Everywhere it was shown at film festivals it won audience awards and left people giving standing ovations. When it was released to the general public there was no marketing campaign to back it up, so you may not have heard of it. I never heard of it myself until it came out for home rental. I’m here to tell you that once you’ve seen this movie, though, you will never forget it.This film is an example of the little movie that could.
The premise is that a young Maori girl (Keisha Castle-Hughes in her screen debut) has been raised by her grandfather and grandmother after her mother and male twin died in childbirth. Her father, in his grief, left her and his people behind. This is big because her father was to be the next leader of his people. This line of chiefs stretches back unbroken thousands of years to the mythical Whale Rider, who their legends say first brought the Maori people to the shores of
. If the father will not accept the leadership, and if he has no sons, then there will be no one to take over when the grandfather is gone. New Zealand
The girl, named Paikea after the original Whale Rider, obviously has what it takes to be a good leader for her people. Her grandfather, despite loving her tremendously, just cannot conceive of breaking thousands of years of tradition. He finally institutes a series of tests for the Maori boys to see which of them can be found worthy. Suddenly, a big event brings changes to the lives of all of the people.
Keisha Castle-Hughes was tremendous in her role as Paikea. She presented a great combination of being a natural leader in one scene and a little girl wanting her grandfather’s love and respect in the next. Her performance is both heartbreaking and uplifting. I am man enough to admit that she made me cry in a scene where she recites a speech for her grandfather. Her performance was so good in this scene that they didn’t even have her do a second take. Watch the extras on the DVD. They have her screen test with the actor who played her father. It’s a tender scene between a father and daughter and she made the actor tear up in real life, too. All of this from a girl who had not so much as even acted in a school play before doing this movie.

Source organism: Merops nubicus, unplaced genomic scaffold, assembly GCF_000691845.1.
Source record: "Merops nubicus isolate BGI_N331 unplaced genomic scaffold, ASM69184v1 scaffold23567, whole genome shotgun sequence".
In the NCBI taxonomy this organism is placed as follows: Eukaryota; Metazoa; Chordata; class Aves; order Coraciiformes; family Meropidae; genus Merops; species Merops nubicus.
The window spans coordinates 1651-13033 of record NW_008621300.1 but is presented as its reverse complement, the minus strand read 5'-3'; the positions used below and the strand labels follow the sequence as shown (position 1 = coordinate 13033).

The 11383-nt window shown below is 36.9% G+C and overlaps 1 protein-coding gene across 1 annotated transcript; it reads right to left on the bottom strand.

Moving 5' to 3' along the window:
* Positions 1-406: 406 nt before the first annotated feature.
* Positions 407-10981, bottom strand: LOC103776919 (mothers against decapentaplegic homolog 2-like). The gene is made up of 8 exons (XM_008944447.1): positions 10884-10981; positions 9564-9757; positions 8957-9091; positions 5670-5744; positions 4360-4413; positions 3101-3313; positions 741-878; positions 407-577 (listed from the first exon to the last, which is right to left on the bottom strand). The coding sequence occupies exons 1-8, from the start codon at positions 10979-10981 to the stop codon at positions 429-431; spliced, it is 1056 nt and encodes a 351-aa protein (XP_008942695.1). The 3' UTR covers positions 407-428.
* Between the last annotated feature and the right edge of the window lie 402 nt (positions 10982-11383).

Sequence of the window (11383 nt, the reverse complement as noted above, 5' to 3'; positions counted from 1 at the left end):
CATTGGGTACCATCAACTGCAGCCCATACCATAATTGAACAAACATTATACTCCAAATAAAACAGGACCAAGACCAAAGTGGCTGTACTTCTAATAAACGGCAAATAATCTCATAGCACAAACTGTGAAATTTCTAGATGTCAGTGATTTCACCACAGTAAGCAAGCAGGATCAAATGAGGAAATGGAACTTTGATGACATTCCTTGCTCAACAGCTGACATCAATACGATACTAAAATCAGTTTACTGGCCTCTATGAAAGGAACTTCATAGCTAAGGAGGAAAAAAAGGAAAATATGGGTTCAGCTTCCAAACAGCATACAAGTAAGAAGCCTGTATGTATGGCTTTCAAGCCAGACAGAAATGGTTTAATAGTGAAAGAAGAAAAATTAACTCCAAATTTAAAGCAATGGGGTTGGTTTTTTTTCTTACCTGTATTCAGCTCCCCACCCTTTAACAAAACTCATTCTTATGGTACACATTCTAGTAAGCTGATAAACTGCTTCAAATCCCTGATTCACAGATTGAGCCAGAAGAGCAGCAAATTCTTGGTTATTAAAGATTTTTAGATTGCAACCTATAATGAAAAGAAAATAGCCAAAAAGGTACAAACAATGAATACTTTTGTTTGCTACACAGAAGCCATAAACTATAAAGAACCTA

There was a lot of speculation when it came time for the announcement of the Oscar nominations. Great child performances usually end up being given a Best Supporting Actor/Actress nomination, but in this movie she was most definitely the star and focal point of the story. No one anywhere near her age had ever been nominated for Best Actress, though. When they were finally announced it was another triumph for this little film. Castle-Hughes became, at the age of 12, by far the youngest women ever nominated for Best Actress.
Please don’t make the mistake of thinking this movie is some preaching manifesto about feminism, or that it is a movie only for 12 year old girls. It is not preachy and the movie is for the entire family, whether they are 8 or 80.
By the way, I rarely pay attention to the MPAA ratings since their organization is so hypocritical as to be beneath consideration (see the documentary This Film is Not Yet Rated, for instance.) I do realize many parents use the ratings as a guide, however. This movie’s PG-13 rating for “drug references” may set the record for being the most ridiculous to come from the MPAA. Do not be put off by it; this is definitely a movie that younger children can watch. The only “drug reference” in the movie that I can possibly think of is a couple second shot of what may or may not be a pot pipe hanging on a cord around the neck of one of the characters. That’s it. Drugs are never mentioned and no one is shown doing any kind of drugs.
Everyone I know who has seen this movie has enjoyed it. I love it, have seen it multiple times, and I cannot recommend it enough.
Chip's Rating: 5 out of 5 starsDVD Paperback